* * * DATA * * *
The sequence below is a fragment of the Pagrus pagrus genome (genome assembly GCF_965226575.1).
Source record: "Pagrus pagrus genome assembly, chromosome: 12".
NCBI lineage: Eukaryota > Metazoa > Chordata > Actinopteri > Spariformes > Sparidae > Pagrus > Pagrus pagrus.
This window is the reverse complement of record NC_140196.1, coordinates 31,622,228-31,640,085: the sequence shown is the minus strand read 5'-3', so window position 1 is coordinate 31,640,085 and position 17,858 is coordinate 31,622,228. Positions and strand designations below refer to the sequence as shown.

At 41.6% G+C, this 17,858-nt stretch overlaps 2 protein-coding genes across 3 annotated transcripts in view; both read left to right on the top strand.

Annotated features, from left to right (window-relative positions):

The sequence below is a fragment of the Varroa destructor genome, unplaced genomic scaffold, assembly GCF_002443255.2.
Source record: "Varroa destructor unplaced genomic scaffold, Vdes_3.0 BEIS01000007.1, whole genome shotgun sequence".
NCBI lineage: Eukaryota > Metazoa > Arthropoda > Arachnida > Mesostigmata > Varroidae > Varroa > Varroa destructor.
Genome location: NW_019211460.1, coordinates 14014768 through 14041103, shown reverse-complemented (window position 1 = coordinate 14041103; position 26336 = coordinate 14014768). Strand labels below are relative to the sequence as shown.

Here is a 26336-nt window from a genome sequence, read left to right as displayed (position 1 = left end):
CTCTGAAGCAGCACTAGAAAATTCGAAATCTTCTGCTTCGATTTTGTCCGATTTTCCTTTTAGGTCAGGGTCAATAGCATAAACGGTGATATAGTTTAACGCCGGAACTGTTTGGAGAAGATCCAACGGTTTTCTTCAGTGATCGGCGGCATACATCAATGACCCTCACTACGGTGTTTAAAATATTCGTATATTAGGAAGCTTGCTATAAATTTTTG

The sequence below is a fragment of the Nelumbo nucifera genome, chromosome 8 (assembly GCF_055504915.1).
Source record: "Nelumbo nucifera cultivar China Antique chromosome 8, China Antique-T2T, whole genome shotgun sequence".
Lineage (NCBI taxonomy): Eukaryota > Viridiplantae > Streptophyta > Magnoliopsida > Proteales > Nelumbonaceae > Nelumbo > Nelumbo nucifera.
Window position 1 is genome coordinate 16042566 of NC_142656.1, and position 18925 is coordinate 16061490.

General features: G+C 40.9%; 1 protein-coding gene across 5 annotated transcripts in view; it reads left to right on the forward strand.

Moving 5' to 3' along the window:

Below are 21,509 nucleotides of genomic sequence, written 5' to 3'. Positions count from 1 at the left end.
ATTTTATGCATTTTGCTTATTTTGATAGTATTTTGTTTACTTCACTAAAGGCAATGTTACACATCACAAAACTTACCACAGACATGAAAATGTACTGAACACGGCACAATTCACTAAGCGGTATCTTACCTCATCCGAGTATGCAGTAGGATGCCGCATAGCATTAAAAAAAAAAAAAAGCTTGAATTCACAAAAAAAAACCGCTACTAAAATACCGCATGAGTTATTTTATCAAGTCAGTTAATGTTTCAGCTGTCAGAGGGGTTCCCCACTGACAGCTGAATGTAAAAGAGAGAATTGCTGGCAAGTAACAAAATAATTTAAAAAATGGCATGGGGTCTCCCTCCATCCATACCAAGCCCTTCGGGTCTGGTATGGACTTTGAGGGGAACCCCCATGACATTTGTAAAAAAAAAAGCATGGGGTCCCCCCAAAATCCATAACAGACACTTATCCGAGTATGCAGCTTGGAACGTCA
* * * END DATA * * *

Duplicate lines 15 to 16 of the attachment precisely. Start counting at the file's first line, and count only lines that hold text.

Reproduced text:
Lineage (NCBI taxonomy): Eukaryota > Viridiplantae > Streptophyta > Magnoliopsida > Proteales > Nelumbonaceae > Nelumbo > Nelumbo nucifera.
Window position 1 is genome coordinate 16042566 of NC_142656.1, and position 18925 is coordinate 16061490.